What humans can learn about traffic from ants
Ants, as compared to humans, can load up a bridge with twice the capacity without slowing down.
Have you seen ants getting stuck in traffic jams? A new study highlights how these tiny creatures manage their movement, and it is as simple as practising selflessness and restraint.
Ants are one of the few creatures that move along a path in both directions. By tracking their movement on a bridge (5 mm, 10 mm, and 20 mm), the scientists found that they can hold from 400 to 25,600 ants.
Throughout the experiment scientists also collected data related to traffic flow, speed of the ants, and the number of collisions. The collected data shows that ants are immune to traffic jams.
How do ants manage traffic?
Ants manage traffic by self-imposed speed regulations. When the lane is moderately busy they speed up until they reach a maximum flow or capacity.
Similarly, when the trail is overcrowded, they restrain themselves to make the flow easy. They also changed their behaviour to minimise or avoid time-wasting collisions.
Why do we create traffic jams?
"Traffic jams are ubiquitous in human society where individuals are pursuing their own personal objective," the authors explain. "In contrast, ants share a common goal: the survival of the colony, thus they are expected to act cooperatively to optimise food return."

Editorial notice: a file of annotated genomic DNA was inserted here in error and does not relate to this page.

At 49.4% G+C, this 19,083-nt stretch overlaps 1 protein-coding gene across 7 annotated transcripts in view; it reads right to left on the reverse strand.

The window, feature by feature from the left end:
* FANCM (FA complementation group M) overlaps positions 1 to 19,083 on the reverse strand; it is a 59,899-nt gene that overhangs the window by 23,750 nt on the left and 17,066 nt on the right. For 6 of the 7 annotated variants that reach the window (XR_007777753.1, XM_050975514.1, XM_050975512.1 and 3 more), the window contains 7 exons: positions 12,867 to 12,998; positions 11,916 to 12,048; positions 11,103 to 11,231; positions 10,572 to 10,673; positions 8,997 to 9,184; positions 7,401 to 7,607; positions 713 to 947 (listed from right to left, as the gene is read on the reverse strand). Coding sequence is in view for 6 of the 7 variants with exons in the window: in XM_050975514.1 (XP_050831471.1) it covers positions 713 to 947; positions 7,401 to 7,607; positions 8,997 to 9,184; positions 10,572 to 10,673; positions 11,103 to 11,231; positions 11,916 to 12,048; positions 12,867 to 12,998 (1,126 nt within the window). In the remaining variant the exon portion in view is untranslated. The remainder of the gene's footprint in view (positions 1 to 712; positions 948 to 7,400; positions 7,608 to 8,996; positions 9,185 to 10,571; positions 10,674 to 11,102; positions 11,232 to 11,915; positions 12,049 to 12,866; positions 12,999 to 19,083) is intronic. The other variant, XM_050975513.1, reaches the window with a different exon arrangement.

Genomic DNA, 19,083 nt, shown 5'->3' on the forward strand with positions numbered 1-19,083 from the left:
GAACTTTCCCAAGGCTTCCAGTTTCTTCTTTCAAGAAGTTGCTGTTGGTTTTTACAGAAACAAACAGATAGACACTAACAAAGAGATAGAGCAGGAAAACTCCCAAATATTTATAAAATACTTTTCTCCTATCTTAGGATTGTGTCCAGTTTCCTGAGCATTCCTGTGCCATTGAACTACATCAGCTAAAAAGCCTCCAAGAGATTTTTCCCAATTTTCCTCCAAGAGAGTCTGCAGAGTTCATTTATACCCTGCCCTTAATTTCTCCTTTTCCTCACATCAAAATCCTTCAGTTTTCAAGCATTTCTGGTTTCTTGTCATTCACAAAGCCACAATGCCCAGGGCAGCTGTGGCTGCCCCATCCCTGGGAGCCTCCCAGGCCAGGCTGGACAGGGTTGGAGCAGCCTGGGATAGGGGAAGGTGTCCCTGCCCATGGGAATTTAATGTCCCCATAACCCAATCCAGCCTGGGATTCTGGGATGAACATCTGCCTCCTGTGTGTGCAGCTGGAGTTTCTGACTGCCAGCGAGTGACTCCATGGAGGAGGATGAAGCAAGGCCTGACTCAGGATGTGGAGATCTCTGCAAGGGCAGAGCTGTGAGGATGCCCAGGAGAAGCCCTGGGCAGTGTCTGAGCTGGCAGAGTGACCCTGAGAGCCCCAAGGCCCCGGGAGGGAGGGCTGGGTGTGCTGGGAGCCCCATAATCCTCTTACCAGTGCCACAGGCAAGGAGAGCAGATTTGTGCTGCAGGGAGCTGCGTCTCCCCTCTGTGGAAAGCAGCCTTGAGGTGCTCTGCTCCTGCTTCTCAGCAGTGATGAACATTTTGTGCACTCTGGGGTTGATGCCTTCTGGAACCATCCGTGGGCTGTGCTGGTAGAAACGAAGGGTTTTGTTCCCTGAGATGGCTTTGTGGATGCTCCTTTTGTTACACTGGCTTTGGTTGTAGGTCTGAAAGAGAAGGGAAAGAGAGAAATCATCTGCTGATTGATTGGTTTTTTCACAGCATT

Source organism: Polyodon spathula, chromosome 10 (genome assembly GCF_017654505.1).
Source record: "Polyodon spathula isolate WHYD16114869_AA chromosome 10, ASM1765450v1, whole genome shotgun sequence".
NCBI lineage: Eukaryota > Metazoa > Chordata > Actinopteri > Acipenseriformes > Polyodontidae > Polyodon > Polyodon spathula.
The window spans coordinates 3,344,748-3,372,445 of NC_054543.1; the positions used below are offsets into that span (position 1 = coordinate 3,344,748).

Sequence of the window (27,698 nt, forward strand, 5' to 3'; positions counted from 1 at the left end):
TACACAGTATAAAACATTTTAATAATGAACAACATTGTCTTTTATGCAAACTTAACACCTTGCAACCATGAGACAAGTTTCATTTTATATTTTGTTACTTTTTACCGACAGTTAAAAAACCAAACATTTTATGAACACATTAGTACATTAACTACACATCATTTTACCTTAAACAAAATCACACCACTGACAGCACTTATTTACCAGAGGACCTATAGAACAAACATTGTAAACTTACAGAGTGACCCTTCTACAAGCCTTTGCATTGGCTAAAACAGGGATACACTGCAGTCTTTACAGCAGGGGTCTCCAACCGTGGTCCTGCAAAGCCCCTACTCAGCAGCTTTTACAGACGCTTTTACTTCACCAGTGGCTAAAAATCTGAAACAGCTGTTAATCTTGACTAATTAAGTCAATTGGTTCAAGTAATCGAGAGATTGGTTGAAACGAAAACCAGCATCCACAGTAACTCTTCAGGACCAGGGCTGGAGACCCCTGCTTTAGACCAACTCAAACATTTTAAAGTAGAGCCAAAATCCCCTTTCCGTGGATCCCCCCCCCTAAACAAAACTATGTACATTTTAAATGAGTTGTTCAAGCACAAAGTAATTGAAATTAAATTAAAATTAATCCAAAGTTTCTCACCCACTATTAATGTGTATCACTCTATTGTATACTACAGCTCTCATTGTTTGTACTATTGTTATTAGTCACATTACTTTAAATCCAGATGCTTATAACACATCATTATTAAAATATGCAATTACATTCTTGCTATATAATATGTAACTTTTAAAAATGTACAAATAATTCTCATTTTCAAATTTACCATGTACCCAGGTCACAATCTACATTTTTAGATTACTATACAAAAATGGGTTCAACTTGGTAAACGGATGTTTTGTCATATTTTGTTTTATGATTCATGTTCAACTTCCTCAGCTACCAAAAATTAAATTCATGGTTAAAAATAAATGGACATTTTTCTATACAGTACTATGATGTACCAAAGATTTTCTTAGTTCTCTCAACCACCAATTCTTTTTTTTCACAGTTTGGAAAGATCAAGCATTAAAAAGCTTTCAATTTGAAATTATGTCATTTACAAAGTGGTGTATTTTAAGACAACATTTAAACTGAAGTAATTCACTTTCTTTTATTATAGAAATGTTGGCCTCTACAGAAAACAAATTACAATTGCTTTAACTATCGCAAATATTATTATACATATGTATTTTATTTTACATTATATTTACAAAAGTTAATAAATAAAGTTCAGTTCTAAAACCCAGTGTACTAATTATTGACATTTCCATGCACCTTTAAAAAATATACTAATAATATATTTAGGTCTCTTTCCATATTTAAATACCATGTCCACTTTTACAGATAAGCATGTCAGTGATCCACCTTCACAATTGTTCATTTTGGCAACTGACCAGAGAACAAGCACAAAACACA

How are ants better than humans?
Ants, as compared to humans, can load up a bridge with twice the capacity without slowing down. When humans walk or drive in a similar situation, the flow of traffic slows down and reaches 40 per cent. Argentine ants, the species observed by the scientists could reach an occupancy of 80 per cent.
"The exact nature of the mechanisms used by Argentine ants to keep the traffic flowing in this study remains elusive, yet when density on the trail increases, ants seemed to be able to assess crowding locally, and adjusted their speed accordingly to avoid any interruption of traffic flow”, say scientists.
This is the first study that has highlighted how traffic jams are avoided at high speed by ants. We already know ants for their super-human strength, an armour-like skeleton, and two stomachs.
How can it help?
Self-driving cars are already on the roads. Ants might provide a solution for how we can manage traffic by following the methods that they use.